- Introduction:Between The Essay Film and Social Cinema
Call it meaningful coincidence. The dossier in this issue of SubStance was well along in production when I realized that its appearance would mark the fiftieth anniversary of the article in which Richard Roud first referred to Chris Marker, Agnès Varda and Alain Resnais as Left Bank filmmakers.1 As Roud noted in the first line of his 1962 article, classification is a kind of analogy that proves nothing unless it tells us more about what is being classified. The "something more" Roud sought to provide was a viable means of situating the work of these three filmmakers apart from that of Right Bank filmmakers François Truffaut, Jean-Luc Godard, Claude Chabrol and others associated more closely with the Cahiers du cinéma. Summarizing his geography-based analogy, Roud asserted that the Left Bank was not so much an area as a state of mind.
The current dossier neither tests the validity of Roud's designation nor that of others such as Claire Clouzot's broader take in Le Cinéma français depuis la Nouvelle Vague (Paris: Nathan, 1972, 46-81). Instead, its goal is to look again at films by Marker, Varda and Resnais in order to consider (reconsider) their implications for film theory over a longer duration, from the late silent era to the present. For three of the five articles, looking again at Left Bank films and filmmakers is inseparable from listening to them and thus rethinking the role of sound in conjunction with critical approaches to the essay film. David Oscar Harvey draws on Michel Chion's notion of vococentrism, which prioritizes the human voice over sound effects and music, before exploring elements of non-vococentric voice for which essay films by Chris Marker and Hans Richter are test cases. Nora M. Alter likewise looks to sound as she considers others ways of thinking non-fiction cinema with an ear to the ephemeral domain of the acoustic, mainly in music, in Alain Resnais's Nuit et brouillard and Jean-Luc Godard's One Plus One. Working outward from Hanns Eisler's composition for Resnais's film, Alter cites V.I. Pudovkin's 1929 statement that music in sound film must retain its own line and never be the accompaniment. Finally, Claudia Gorbman examines two early non-fiction [End Page 3] travelogues by Agnès Varda, Ô saisons ô châteaux and Du Côté de la Côte, with an eye—and an ear—to the maturation of a cinematic voice grounded in Varda's self-styled imperative to speak with images (DIRE avec des images). Each of the three articles reconsiders Left Bank and related films produced in France between 1954 and 1968 in conjunction with elements of sound and critical perspectives on the essay film.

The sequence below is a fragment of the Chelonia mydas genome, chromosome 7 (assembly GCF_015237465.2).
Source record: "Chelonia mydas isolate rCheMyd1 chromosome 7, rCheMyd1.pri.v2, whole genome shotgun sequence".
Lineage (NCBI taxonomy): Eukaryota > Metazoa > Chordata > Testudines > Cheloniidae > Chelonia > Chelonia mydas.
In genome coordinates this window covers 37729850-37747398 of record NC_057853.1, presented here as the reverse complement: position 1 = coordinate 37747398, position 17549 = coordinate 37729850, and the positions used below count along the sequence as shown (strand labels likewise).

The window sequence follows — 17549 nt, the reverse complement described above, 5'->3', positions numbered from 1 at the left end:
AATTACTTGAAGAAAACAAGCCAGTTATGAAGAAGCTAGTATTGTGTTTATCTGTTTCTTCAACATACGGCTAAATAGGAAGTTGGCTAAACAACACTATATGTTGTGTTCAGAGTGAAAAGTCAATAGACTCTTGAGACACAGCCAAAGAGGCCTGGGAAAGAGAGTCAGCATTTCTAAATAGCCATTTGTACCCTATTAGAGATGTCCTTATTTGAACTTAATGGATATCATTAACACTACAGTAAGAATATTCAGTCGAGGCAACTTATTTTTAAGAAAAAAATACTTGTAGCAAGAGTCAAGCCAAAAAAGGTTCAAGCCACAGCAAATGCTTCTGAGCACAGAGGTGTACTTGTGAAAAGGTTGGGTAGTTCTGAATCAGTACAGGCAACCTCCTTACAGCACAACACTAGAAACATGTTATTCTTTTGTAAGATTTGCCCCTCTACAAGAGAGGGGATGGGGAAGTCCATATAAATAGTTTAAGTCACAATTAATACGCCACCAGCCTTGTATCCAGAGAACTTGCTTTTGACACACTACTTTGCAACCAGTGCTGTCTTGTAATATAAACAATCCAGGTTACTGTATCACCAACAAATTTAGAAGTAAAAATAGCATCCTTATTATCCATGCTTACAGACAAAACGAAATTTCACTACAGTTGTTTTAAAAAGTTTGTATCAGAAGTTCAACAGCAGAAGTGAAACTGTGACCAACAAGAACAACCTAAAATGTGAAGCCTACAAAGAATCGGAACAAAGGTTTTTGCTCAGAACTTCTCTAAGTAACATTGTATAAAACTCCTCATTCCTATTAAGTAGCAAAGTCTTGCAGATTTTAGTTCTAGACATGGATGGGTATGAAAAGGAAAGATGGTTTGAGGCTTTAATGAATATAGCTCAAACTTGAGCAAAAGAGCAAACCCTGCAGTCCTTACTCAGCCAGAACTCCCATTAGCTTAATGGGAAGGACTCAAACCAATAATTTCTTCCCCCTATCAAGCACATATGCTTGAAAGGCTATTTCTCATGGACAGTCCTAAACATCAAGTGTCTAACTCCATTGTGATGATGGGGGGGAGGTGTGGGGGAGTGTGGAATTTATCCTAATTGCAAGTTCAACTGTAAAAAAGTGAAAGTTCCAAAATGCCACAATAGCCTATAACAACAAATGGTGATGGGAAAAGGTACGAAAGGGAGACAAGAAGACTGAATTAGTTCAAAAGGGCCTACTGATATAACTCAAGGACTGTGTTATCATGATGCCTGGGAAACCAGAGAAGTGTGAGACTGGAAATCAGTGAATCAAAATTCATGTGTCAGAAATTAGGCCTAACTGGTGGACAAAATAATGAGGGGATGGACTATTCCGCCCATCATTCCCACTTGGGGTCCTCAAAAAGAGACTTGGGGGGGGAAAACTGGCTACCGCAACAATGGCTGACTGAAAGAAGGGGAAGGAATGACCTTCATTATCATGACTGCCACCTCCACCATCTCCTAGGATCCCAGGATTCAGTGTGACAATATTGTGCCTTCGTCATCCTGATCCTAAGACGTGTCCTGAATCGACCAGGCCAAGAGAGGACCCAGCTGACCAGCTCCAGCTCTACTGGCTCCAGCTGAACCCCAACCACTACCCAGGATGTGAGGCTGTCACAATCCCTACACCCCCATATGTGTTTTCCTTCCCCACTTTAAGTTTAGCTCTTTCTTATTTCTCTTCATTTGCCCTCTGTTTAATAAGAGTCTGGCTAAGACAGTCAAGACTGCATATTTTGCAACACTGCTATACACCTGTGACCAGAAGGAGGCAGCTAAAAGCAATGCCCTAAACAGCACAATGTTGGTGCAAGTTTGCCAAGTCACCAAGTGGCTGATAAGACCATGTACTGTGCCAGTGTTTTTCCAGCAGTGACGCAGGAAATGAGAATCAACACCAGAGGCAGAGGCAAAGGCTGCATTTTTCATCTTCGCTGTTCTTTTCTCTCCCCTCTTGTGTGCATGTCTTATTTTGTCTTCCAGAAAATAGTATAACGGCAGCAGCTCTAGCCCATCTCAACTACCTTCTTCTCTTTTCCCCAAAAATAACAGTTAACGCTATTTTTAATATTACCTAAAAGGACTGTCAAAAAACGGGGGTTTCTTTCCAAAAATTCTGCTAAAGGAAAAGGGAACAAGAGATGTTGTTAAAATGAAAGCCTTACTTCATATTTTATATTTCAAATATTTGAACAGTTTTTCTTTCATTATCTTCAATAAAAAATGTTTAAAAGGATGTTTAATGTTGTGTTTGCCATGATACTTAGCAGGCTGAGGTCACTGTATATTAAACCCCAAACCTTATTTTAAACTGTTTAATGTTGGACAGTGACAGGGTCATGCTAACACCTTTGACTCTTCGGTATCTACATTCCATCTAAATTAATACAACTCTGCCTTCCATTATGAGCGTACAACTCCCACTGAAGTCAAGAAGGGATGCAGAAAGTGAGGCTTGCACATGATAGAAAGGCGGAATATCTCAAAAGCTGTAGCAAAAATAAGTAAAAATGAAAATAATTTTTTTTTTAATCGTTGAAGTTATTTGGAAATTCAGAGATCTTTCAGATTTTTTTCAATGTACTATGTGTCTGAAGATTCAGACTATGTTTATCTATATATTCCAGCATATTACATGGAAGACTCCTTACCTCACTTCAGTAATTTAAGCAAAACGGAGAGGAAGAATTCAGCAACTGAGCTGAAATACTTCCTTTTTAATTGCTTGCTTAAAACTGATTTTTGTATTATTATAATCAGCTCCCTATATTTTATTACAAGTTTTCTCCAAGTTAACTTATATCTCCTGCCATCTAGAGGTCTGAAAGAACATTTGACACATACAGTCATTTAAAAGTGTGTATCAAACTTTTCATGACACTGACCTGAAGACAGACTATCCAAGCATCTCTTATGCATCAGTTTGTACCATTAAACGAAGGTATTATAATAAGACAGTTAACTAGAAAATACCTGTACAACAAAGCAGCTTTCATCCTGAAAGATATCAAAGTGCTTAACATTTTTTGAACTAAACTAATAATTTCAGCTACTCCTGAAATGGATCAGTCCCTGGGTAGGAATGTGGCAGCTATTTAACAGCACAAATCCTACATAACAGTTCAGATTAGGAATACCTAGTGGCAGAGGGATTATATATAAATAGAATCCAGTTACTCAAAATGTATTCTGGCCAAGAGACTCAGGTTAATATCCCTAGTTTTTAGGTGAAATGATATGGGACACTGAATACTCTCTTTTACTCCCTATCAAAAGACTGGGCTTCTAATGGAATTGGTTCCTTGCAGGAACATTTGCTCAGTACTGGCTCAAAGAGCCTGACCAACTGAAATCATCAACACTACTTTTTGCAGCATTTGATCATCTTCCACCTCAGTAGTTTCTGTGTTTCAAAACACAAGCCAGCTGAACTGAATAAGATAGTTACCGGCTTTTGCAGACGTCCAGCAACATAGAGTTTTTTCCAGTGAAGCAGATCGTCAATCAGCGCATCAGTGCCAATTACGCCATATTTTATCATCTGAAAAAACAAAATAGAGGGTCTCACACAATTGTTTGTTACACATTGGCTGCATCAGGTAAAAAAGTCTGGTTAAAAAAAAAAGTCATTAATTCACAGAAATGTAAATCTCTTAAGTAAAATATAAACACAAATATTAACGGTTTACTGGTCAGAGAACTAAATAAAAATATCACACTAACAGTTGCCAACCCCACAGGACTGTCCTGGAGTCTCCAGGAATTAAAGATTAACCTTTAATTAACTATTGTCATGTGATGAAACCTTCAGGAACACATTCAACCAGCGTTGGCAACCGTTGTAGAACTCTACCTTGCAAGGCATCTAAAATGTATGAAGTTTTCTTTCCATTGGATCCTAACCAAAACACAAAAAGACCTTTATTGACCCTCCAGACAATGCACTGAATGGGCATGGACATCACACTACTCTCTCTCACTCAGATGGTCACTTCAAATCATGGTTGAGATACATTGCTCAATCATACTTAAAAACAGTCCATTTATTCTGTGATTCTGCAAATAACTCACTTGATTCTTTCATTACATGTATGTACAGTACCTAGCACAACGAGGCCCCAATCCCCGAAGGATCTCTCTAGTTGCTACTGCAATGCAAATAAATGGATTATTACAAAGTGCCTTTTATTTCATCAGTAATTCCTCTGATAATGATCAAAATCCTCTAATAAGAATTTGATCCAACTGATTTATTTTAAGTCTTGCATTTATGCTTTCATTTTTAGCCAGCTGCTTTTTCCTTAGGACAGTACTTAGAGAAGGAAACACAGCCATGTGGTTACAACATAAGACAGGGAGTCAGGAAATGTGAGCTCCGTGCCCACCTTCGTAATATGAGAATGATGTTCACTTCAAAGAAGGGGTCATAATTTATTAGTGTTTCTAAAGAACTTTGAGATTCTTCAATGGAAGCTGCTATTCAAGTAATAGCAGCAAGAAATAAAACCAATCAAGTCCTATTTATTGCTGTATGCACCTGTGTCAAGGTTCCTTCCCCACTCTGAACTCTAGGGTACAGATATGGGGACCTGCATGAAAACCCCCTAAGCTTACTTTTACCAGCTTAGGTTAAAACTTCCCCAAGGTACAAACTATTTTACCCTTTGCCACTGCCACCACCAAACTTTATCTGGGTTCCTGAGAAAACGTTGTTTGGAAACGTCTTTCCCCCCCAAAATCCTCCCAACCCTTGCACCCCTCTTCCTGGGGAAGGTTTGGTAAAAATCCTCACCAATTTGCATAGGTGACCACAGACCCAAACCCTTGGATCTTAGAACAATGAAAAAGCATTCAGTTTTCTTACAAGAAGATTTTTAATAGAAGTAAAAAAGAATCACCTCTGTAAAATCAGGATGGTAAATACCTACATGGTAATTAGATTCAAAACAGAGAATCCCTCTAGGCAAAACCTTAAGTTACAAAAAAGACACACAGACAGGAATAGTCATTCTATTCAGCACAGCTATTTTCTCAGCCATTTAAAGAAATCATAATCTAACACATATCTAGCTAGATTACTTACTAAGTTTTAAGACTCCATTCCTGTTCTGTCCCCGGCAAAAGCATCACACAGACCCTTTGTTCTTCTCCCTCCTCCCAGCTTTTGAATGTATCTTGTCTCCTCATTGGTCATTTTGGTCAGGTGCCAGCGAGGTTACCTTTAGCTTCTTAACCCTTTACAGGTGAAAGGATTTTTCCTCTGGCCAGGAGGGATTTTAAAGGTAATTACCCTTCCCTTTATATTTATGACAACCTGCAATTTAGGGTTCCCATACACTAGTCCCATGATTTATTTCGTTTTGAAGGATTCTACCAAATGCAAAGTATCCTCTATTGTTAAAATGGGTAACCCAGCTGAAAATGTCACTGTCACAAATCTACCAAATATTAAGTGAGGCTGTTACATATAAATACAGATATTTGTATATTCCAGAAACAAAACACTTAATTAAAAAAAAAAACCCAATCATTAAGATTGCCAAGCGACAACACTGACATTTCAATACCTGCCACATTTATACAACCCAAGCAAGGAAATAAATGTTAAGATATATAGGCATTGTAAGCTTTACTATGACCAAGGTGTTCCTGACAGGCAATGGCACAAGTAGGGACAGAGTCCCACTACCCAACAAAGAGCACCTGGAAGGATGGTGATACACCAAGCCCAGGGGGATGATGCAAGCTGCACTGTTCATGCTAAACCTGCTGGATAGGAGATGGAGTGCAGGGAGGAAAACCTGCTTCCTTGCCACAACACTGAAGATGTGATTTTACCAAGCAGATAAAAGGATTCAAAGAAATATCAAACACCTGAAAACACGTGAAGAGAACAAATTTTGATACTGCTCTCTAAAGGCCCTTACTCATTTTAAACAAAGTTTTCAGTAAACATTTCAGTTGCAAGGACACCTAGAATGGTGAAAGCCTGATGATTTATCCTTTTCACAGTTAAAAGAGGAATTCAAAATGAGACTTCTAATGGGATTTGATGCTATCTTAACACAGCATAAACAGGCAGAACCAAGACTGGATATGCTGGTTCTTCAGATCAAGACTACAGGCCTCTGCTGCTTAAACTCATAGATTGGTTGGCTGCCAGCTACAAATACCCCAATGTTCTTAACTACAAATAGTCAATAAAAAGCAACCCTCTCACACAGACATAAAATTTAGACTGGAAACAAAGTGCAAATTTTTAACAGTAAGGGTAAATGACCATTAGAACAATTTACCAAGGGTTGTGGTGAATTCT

The fourth and fifth articles in the dossier are cast as case studies of individual films. My reading of Alain Resnais's 1956 documentary short subject on the Bibliothèque Nationale in Paris, Toute la mémoire du monde, situates it among the eight non-fiction, short-subject documentaries he directed between 1948 and 1958. My approach to the library film tests my claim that it is best understood as a supplement to the audiovisual and thematic treatment of the World War II concentration camp universe in Resnais's Nuit et brouillard, which he completed a year earlier. At the same time, I consider the degree to which formal elements of Toute la mémoire du monde engage the notion of social cinema set forth in a 1930 text Jean Vigo wrote to introduce a screening of his short-subject silent documentary, A propos de Nice, at the Théâtre du Vieux Colombier in Paris. Vigo's name reappears in Andrew Ritchey's study of the critical reception of Jean-Daniel Pollet's 1963 experimental short subject, Méditerranée, during the decade following its release. As an instance of what critics associated with the journal Tel Quel later termed theoretical cinema, Méditerranée serves Ritchey as a measure of evolving theories of film related to New Wave and Left Bank cinemas as well as to...